Sketch an Etch! Community Sketching Exercise for Admin
Here's how we ran a community sketching exercise to design Gatsby Admin.
To start designing something called Gatsby Admin, we held a community sketching exercise. In this article, along with seeing screenshots of some sketches, you can learn how diverse ideas helped us converge on something closer to the right solution, and how you can run your own sketching exercise.
What is a sketching exercise, and why do it?
A sketching exercise is a time when a small group of people come together and sketch their ideas for a user story, feature, or product and show each other their sketches.
The purpose of a sketching exercise is two-fold:
- create a spirit of collaboration between design, engineers, and PMs before starting design and development on a project
- generate ideas that diverge and then hopefully converge on an MVP
How to run a sketching exercise
There are many good ways to run a sketching exercise. Here’s what we’ve done at Gatsby.
This screenshot shows seven Gatsby community members, including employees and open source contributors, meeting on Zoom for a sketching exercise
If you’re organizing the mtg:
- invite about 5 attendees ideally, a couple designers, a couple engineers, and a PM. I highly discourage larger groups; nevertheless, for groups larger than 5, you can divide into smaller groups in person or in Zoom “virtual rooms”, no more than 5 people per group
- in the meeting invitation, plan at least an hour. 1.5 hours is ideal.
- for any attendees who have never been to a sketching exercise before, it will be super worthwhile to sync with them for 10-15 mins ahead of time to make sure they know what to expect. Basically they need to know what quality of sketches the group expects (hint: really scribbly! No pressure!) and what a user story is. It takes way too much time to introduce everyone to the concept of a sketching exercise in the meeting itself.
- plan 1-2 user stories or screens that people will sketch for the sketching exercise. It is difficult to do any more than this.
Include this agenda in your calendar invite.
Each sketching group needs 2 people with these roles:
- time-keeper: person will need to set a timer for sketches and discussion and notify folks when the timer is starting and when time is up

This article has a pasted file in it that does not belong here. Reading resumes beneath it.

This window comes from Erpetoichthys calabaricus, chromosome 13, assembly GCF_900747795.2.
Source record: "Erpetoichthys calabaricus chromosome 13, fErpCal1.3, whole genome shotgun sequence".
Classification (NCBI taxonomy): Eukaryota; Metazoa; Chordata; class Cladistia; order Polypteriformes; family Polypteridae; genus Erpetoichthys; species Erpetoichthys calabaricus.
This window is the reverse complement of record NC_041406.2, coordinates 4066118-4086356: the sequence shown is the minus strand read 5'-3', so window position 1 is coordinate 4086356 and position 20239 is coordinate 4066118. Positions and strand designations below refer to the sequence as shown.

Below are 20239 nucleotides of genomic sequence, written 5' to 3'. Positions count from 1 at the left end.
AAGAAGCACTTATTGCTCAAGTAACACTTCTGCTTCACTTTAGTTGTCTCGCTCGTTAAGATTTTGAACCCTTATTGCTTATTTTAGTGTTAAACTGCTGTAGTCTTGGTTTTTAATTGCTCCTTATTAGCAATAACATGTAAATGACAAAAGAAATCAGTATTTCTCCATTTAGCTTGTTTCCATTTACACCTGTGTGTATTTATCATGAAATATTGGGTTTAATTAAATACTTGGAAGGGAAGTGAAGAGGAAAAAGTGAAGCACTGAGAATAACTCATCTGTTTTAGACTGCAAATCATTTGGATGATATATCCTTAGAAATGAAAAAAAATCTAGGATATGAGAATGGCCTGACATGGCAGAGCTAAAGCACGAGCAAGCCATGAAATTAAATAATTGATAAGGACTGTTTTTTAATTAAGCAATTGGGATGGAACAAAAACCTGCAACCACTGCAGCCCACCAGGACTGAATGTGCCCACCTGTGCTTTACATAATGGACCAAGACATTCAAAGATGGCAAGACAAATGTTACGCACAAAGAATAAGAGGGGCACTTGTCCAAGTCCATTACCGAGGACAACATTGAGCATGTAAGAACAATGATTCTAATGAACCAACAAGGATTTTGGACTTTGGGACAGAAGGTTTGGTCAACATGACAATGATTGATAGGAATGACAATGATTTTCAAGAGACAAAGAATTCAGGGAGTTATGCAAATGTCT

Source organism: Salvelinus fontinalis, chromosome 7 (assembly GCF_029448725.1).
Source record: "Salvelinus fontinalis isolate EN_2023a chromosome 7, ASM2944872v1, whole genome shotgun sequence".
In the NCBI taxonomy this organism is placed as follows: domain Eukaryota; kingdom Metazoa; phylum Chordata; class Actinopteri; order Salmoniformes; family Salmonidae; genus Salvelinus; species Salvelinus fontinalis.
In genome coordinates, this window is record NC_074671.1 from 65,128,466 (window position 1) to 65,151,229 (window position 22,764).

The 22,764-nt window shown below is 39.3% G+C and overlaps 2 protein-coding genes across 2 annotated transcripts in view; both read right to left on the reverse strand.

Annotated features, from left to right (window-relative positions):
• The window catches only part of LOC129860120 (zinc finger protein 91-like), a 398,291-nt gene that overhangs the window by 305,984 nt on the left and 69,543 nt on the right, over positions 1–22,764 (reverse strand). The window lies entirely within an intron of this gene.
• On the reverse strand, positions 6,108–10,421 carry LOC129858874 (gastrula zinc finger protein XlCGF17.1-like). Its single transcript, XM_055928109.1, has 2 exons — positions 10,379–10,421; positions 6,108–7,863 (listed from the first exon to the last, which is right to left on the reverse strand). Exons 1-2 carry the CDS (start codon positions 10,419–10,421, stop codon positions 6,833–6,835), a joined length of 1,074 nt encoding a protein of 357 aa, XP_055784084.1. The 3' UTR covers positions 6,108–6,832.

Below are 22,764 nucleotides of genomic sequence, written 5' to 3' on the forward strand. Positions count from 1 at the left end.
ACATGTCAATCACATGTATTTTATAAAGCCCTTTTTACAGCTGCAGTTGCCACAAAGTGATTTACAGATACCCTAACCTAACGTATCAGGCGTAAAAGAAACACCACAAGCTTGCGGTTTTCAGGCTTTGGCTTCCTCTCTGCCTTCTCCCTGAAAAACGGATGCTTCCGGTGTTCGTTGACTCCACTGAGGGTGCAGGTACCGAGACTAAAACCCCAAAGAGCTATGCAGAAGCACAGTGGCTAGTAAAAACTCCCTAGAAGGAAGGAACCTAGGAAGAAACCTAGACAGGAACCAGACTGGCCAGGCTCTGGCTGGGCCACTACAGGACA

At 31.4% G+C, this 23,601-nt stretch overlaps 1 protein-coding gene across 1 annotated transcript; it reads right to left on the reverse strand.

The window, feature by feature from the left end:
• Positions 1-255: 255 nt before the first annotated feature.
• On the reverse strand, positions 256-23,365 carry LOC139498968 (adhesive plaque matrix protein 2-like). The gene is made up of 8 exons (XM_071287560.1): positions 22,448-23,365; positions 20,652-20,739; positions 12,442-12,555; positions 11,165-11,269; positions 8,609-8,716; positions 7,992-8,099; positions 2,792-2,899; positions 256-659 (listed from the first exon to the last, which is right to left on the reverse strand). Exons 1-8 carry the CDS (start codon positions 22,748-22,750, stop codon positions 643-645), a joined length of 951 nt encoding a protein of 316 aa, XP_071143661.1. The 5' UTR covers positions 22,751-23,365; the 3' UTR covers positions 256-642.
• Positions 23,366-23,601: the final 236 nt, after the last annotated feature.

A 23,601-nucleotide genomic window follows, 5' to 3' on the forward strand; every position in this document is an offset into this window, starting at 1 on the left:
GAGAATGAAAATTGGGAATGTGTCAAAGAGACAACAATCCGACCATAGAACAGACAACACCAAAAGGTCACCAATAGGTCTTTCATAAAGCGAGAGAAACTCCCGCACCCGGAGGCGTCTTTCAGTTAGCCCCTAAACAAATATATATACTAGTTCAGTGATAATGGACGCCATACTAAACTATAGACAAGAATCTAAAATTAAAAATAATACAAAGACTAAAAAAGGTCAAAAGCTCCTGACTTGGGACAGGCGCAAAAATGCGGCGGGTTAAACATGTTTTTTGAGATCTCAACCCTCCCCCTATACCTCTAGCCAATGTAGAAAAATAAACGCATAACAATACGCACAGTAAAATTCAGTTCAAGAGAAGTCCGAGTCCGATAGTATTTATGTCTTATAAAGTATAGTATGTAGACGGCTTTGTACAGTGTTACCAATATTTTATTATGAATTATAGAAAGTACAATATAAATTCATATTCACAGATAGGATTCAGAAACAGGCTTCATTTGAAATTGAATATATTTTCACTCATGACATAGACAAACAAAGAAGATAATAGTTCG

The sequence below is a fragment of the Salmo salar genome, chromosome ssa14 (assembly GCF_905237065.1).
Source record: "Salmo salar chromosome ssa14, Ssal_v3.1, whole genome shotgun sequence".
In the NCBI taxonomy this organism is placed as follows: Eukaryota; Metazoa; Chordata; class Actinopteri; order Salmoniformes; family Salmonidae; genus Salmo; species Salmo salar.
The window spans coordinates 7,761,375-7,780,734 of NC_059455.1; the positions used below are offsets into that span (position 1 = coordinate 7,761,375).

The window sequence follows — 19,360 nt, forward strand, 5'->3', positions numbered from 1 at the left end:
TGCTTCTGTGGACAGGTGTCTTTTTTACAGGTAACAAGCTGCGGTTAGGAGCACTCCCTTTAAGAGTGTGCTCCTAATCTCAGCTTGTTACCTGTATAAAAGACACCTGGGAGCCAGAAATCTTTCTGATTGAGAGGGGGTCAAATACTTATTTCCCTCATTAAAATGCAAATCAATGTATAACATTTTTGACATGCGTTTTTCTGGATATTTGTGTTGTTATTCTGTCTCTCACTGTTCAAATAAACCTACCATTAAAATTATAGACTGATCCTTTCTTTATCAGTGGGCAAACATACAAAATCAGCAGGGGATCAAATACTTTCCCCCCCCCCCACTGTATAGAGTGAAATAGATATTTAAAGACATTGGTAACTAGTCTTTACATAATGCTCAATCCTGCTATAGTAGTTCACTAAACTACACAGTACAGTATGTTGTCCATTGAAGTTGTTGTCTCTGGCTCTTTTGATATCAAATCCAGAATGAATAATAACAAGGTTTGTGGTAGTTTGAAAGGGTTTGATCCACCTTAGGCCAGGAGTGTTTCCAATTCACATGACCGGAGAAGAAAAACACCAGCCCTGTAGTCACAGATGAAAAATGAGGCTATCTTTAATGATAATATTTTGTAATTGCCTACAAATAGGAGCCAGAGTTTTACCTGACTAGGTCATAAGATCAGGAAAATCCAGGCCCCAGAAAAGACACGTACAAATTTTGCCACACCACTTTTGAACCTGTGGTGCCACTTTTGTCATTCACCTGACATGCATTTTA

- note-taker: takes notes on what feedback people give on the sketches and shares notes with group
- 5 minutes: Everyone draw (with pen/pencil & paper) one user story (e.g. “user can browse plugins”)
- 1 minute: Everyone shares sketches somewhere the whole group can see. We upload ours to a Slack channel under a thread with team name in this format: plugins-sketch-YYYY-MM-DD-[team-narwhal]
- 1 minute: Person who drew sketch explains it to their group
- 2 minutes: other people in the group ask questions and comment on the sketch. It’s most useful to share observations and avoid value judgments (avoid saying good, bad, better, or worse). For example, describe your what you see, think, feel, and notice “I had this thought. I felt this. I had a question. What is this? I think this is an effective way to meet user needs because…I’m seeing a difference between these two sketches.”
Repeat the sketching and feedback exercises. 1 hour minutes is enough time to do 2 rounds of sketching if everyone sticks to the timer. 3 rounds is honestly more ideal, because people tend to diverge during the second round and converge during the third round.
- consider thanking everyone who came
- I often pull the sketches into a page in Figma and create my own “summary sketch” to distill the most MVP-ish idea that I took away from the meeting. Then I share that summary sketch with folks and keep revising it and getting feedback on it.
What user story did we sketch for Gatsby Admin?
A user opens localhost:8000/___admin for their Gatsby site. What is the first thing they see?
See the agenda and all sketches and notes in this googledoc.
Here are some sketches.
This screenshot shows an idea from Morten about how to show an overview of a Gatsby site’s data sources
Kevin shared a screenshot of ObservableHQ to illustrate a lefthand navigation pattern that could work for how we organize recipes in Gatsby Admin too
We saw some common user stories emerge:
- user can add data to site
- user can see all data sources feeding into the site
- users can see a gallery of recipes from the community and an aggregation of what you’ve viewed/like
- users can share recipes
- users can edit recipes and see the result in real time
- user can see edit history like google doc
- user can see where each data type is being used in a page template
After years of discussing, with anyone willing to listen, the particular failings of poorly designed things, Shannon discovered she could get paid for this strange hobby. Now, she works on improving developer experiences for Gatsby developers everywhere.Follow Shannon Soper on Twitter